Spreading seeds — a special feat

While conducting plant identification workshops, I always try to remember to discuss two aspects that are essential if one is really going to enjoy plants. I think of these as plant “strategies.” They have to do with pollination and seed dispersal.


First, everything about a flower — color, fragrance, shape, whatever — is connected with the need for attracting pollinators (usually insects) in order to accomplish fertilization. Think of a violet. It has color and fragrance that help an insect locate a source of energy. But violets also assist the insect via a lower petal that serves as a landing platform. And furthermore, there are delicate lines in the petals that guide the insect past the sexual parts of the plant to the nectar. Called “nectar guides” by botanists, these are the equivalent of lights on an airplane runway. One can usually examine a given flower and figure out its pollination strategies.

Second, everything about a fruiting structure — dandelion seeds that become airborne, fruits and seeds that float, fruits that attract animals to devour them, whatever — is connected with the need to disperse seeds. Some plants like, say, touch-me-not, don’t require wide seeds dispersal. When the touch-me-not’s pod is fully mature, it “explodes” and the seeds are propelled for a few feet as the rubbery strands they are connected to suddenly uncoil. Magnolia trees, however, require much wider seed dispersal. Their seeds would never prosper under the shade of the parent tree. If you examine a magnolia cone in the fall, you’ll observe that the extruded seeds aren’t allowed to fall to the ground. Instead, they dangle on short rubbery strands called “funicular strands.” Their bright scarlet color helps birds locate the seeds and thereby disperse them widely.

I could go on about pollination and seed dispersal strategies ad infinitum. But you get the picture. These are pretty simple concepts. Sometimes, however, it’s the most basic notions that are the most illuminating.

Fungi, of course, don’t utilize flowers or seeds to reproduce. They are non-vascular and reproduce via spores. The above ground portion that we usually call a mushroom is actually the fruiting structure. (These are produced from underground strands called mycelium.) Fungi spores are most often dispersed from gill slits or tubes underneath the cap. One of the methods utilized in mushroom identification is to make a “spoor print” by breaking off the cap and leaving it overnight (fat side down) on a white piece of paper. These prints can be quite beautiful in regard to color and conformation. And they are often diagnostic to species level.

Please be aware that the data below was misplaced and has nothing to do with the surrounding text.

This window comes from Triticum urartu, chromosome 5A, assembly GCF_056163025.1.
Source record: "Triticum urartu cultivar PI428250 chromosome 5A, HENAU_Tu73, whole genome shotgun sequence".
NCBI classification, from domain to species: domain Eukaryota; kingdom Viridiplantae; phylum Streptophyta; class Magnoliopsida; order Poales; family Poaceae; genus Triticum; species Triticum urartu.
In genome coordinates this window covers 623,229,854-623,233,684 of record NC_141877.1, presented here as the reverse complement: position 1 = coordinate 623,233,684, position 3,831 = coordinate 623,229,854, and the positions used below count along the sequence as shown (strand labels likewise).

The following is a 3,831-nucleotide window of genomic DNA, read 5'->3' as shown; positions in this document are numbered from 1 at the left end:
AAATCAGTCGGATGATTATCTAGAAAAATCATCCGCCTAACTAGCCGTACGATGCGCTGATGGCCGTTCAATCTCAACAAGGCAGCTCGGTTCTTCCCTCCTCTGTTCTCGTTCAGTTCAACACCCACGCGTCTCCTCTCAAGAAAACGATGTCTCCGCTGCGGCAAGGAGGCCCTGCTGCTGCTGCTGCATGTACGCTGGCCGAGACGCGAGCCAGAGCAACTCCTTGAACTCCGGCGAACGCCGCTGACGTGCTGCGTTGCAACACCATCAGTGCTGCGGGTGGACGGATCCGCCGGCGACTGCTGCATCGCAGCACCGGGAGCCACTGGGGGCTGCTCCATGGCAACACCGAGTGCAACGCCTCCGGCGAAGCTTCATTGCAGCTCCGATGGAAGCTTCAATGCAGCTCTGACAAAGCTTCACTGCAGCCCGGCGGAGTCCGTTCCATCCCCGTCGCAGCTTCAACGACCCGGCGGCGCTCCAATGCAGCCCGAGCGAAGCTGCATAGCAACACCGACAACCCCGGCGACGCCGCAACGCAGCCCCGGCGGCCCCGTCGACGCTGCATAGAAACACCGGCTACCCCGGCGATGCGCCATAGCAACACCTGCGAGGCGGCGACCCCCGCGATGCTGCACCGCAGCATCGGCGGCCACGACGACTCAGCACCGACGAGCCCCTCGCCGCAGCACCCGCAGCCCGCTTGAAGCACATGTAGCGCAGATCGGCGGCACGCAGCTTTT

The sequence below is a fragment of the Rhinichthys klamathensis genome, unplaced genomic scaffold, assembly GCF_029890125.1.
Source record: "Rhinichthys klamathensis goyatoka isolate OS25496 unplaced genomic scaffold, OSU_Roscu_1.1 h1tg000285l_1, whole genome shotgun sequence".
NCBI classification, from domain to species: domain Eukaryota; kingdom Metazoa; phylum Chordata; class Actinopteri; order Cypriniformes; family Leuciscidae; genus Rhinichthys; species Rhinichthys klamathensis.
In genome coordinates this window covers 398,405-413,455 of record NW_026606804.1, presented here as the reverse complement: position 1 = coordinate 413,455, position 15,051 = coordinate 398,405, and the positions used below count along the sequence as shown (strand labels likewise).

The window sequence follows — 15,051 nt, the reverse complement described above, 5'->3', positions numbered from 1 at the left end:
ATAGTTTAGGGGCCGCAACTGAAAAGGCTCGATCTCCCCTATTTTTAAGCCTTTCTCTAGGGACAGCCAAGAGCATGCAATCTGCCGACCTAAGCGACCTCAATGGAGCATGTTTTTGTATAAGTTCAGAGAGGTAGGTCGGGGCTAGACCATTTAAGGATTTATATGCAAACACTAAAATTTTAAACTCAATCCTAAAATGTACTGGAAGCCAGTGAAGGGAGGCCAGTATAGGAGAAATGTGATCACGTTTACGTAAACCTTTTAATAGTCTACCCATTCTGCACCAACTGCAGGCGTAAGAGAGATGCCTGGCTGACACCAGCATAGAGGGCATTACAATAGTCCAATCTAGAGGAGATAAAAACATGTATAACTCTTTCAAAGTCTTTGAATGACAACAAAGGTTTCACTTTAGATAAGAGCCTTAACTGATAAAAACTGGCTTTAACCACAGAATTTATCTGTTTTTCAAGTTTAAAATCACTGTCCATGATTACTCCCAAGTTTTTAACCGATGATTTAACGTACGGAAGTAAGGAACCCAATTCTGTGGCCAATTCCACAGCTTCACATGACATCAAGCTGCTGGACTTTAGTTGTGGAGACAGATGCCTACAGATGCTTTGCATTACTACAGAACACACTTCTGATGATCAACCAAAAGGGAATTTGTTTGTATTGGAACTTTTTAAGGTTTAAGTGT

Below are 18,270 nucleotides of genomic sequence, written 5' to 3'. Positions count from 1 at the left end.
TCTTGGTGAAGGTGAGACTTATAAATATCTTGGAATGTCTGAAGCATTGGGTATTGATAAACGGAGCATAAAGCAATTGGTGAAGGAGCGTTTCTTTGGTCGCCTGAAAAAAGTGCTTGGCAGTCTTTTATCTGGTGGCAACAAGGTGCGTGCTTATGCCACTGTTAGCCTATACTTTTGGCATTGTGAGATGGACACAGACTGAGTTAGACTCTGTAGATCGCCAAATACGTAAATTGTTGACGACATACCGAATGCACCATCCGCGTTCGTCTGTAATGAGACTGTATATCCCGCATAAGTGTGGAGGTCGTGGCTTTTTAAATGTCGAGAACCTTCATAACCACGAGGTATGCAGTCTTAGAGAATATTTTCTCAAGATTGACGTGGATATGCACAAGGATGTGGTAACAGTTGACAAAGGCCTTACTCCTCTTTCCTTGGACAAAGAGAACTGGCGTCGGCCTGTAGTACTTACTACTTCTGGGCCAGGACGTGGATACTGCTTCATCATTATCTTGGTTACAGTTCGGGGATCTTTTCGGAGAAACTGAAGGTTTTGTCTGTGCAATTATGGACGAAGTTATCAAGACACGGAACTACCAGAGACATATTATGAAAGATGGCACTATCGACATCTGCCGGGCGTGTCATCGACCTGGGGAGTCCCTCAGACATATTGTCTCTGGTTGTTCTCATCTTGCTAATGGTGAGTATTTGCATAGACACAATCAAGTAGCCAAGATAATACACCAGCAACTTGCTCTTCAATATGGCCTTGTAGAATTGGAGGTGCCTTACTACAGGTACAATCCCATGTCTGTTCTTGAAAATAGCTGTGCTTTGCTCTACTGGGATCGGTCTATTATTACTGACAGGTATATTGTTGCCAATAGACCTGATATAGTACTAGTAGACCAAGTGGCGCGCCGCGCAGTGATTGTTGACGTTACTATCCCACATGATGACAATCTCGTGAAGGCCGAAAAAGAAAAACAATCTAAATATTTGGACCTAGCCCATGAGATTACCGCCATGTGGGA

One type of fungi commonly called puffballs don’t have gills or tubes; indeed, they don’t even have caps. Most everyone is familiar with puffballs. Appearing in fields or other open areas, various species can be smaller than golf balls or almost as large as volleyballs. Many are edible before they fully ripen.

Most puffballs utilize a very primitive way of accomplishing spore dispersal. Once the puffball ripens, the outer membrane containing the spores becomes dry and cracks open. Wind, falling debris, raindrops, and other agents hitting the puffball cause the spores to pop out. It’s that simple. But it’s a crude method — all of the spores in a given puffball aren’t usually dispersed and thereby go to waste.

There is a category of puffballs known as earthstars. These have a hard outer membrane that peels back as the earthstar ripens and reveals a puffball-like inner core. (These star-like fruiting structures are also quite beautiful in regard to color and conformation.) Most earthstars then disperse their spores like other puffballs. But one species called the barometer earthstar (Astreus hygometricus) has devised an ingenious mechanism whereby full spore dispersal is obtained.

As the common name indicates, the outer covering of the barometer earthstar is sensitive to meteorological conditions. During wet weather the outer covering remains open and some spores are no doubt dispersed in the normal puffball manner. But during dry weather the outer covering contracts and closes in on top of the inner core thereby squeezing out any spores that remain.

Field guides usually indicate that most earthstars appear in late summer or fall. For whatever reason, I spot them more frequently in early or late winter during rainy periods when the fruiting structures are fully open. Perhaps I don’t observe them at other times because of leaf litter.

George Ellison wrote the biographical introductions for the reissues of two Appalachian classics: Horace Kephart’s Our Southern Highlanders and James Mooney’s History, Myths, and Sacred Formulas of the Cherokees. In June 2005, a selection of his Back Then columns was published by The History Press in Charleston as Mountain Passages: Natural and Cultural History of Western North Carolina and the Great Smoky Mountains. Readers can contact him at P.O. Box 1262, Bryson City, N.C., 28713, or at This email address is being protected from spambots. You need JavaScript enabled to view it..

Go to top